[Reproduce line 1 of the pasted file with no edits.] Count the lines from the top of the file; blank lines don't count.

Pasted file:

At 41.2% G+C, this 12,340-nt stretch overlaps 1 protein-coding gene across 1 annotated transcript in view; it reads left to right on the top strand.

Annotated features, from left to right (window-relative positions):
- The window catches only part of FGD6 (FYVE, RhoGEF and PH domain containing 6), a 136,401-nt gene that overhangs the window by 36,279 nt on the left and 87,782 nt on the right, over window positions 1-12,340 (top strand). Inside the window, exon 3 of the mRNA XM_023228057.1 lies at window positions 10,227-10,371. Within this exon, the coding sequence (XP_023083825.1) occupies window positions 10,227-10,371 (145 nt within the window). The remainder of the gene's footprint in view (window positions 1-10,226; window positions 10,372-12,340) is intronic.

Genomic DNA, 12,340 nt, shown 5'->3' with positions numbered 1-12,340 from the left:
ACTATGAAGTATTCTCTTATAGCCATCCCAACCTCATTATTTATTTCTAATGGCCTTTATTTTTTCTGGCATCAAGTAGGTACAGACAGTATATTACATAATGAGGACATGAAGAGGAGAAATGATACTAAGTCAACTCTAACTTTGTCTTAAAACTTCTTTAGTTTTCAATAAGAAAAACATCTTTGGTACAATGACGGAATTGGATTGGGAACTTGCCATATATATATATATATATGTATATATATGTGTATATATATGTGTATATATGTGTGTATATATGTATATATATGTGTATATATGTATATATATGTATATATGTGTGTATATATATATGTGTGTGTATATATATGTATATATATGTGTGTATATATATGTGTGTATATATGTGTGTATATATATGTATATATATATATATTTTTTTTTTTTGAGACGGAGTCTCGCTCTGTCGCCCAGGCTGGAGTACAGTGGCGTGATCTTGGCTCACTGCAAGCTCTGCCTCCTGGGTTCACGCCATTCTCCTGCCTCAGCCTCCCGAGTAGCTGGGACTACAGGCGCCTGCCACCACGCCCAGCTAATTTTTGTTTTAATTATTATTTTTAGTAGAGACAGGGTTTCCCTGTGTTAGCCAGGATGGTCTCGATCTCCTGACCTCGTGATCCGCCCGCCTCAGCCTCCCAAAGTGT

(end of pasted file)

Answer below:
At 41.2% G+C, this 12,340-nt stretch overlaps 1 protein-coding gene across 1 annotated transcript in view; it reads left to right on the top strand.